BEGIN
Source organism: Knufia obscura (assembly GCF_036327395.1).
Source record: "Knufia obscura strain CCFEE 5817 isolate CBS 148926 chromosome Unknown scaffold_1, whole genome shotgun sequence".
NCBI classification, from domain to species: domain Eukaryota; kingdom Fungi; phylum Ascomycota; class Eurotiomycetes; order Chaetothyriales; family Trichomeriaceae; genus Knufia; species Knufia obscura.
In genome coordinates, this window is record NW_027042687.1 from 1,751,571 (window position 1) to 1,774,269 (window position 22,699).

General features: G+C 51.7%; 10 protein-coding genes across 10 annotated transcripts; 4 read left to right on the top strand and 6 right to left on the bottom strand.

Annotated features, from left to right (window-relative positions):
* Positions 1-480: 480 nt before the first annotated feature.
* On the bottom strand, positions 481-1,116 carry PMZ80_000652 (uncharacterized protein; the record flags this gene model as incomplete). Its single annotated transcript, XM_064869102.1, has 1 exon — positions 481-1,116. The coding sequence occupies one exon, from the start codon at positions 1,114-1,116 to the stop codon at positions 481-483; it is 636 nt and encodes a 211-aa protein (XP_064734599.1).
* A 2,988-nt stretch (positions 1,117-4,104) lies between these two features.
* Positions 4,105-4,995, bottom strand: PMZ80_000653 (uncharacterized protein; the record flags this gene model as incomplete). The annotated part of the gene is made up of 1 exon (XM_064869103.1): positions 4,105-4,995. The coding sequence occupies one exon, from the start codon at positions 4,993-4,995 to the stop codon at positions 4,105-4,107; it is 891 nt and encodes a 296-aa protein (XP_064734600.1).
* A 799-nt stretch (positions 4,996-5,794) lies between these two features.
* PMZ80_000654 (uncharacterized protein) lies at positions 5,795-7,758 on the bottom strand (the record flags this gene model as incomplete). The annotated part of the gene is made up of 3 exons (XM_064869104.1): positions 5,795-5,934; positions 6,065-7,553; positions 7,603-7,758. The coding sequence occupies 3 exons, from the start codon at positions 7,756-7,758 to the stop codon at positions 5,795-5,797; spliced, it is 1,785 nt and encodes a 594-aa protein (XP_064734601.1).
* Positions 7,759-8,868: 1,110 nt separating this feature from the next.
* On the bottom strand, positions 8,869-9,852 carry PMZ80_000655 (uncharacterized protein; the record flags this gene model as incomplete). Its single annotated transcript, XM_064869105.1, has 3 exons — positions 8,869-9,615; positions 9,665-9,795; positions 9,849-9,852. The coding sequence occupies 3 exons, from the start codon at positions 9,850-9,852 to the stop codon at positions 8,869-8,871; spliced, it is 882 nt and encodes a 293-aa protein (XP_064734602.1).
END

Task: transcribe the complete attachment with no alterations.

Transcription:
Source organism: Knufia obscura (assembly GCF_036327395.1).
Source record: "Knufia obscura strain CCFEE 5817 isolate CBS 148926 chromosome Unknown scaffold_1, whole genome shotgun sequence".
NCBI classification, from domain to species: domain Eukaryota; kingdom Fungi; phylum Ascomycota; class Eurotiomycetes; order Chaetothyriales; family Trichomeriaceae; genus Knufia; species Knufia obscura.
In genome coordinates, this window is record NW_027042687.1 from 1,751,571 (window position 1) to 1,774,269 (window position 22,699).

General features: G+C 51.7%; 10 protein-coding genes across 10 annotated transcripts; 4 read left to right on the top strand and 6 right to left on the bottom strand.

Annotated features, from left to right (window-relative positions):
* Positions 1-480: 480 nt before the first annotated feature.
* On the bottom strand, positions 481-1,116 carry PMZ80_000652 (uncharacterized protein; the record flags this gene model as incomplete). Its single annotated transcript, XM_064869102.1, has 1 exon — positions 481-1,116. The coding sequence occupies one exon, from the start codon at positions 1,114-1,116 to the stop codon at positions 481-483; it is 636 nt and encodes a 211-aa protein (XP_064734599.1).
* A 2,988-nt stretch (positions 1,117-4,104) lies between these two features.
* Positions 4,105-4,995, bottom strand: PMZ80_000653 (uncharacterized protein; the record flags this gene model as incomplete). The annotated part of the gene is made up of 1 exon (XM_064869103.1): positions 4,105-4,995. The coding sequence occupies one exon, from the start codon at positions 4,993-4,995 to the stop codon at positions 4,105-4,107; it is 891 nt and encodes a 296-aa protein (XP_064734600.1).
* A 799-nt stretch (positions 4,996-5,794) lies between these two features.
* PMZ80_000654 (uncharacterized protein) lies at positions 5,795-7,758 on the bottom strand (the record flags this gene model as incomplete). The annotated part of the gene is made up of 3 exons (XM_064869104.1): positions 5,795-5,934; positions 6,065-7,553; positions 7,603-7,758. The coding sequence occupies 3 exons, from the start codon at positions 7,756-7,758 to the stop codon at positions 5,795-5,797; spliced, it is 1,785 nt and encodes a 594-aa protein (XP_064734601.1).
* Positions 7,759-8,868: 1,110 nt separating this feature from the next.
* On the bottom strand, positions 8,869-9,852 carry PMZ80_000655 (uncharacterized protein; the record flags this gene model as incomplete). Its single annotated transcript, XM_064869105.1, has 3 exons — positions 8,869-9,615; positions 9,665-9,795; positions 9,849-9,852. The coding sequence occupies 3 exons, from the start codon at positions 9,850-9,852 to the stop codon at positions 8,869-8,871; spliced, it is 882 nt and encodes a 293-aa protein (XP_064734602.1).